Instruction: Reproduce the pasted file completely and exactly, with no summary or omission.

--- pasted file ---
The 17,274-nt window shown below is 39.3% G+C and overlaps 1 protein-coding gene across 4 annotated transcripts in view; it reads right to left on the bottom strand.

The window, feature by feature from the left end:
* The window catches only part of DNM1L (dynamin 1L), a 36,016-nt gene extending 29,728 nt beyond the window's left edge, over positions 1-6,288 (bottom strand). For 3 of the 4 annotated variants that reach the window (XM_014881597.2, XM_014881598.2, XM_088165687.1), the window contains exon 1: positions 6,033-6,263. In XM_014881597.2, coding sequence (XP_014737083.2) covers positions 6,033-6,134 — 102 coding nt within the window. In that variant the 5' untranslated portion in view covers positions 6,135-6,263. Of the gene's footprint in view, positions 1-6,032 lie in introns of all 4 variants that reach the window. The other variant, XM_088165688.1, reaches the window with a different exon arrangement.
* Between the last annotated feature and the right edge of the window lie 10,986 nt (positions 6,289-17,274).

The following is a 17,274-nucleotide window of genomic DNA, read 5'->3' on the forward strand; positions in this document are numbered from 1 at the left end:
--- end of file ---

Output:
The 17,274-nt window shown below is 39.3% G+C and overlaps 1 protein-coding gene across 4 annotated transcripts in view; it reads right to left on the bottom strand.

The window, feature by feature from the left end:
* The window catches only part of DNM1L (dynamin 1L), a 36,016-nt gene extending 29,728 nt beyond the window's left edge, over positions 1-6,288 (bottom strand). For 3 of the 4 annotated variants that reach the window (XM_014881597.2, XM_014881598.2, XM_088165687.1), the window contains exon 1: positions 6,033-6,263. In XM_014881597.2, coding sequence (XP_014737083.2) covers positions 6,033-6,134 — 102 coding nt within the window. In that variant the 5' untranslated portion in view covers positions 6,135-6,263. Of the gene's footprint in view, positions 1-6,032 lie in introns of all 4 variants that reach the window. The other variant, XM_088165688.1, reaches the window with a different exon arrangement.
* Between the last annotated feature and the right edge of the window lie 10,986 nt (positions 6,289-17,274).

The following is a 17,274-nucleotide window of genomic DNA, read 5'->3' on the forward strand; positions in this document are numbered from 1 at the left end: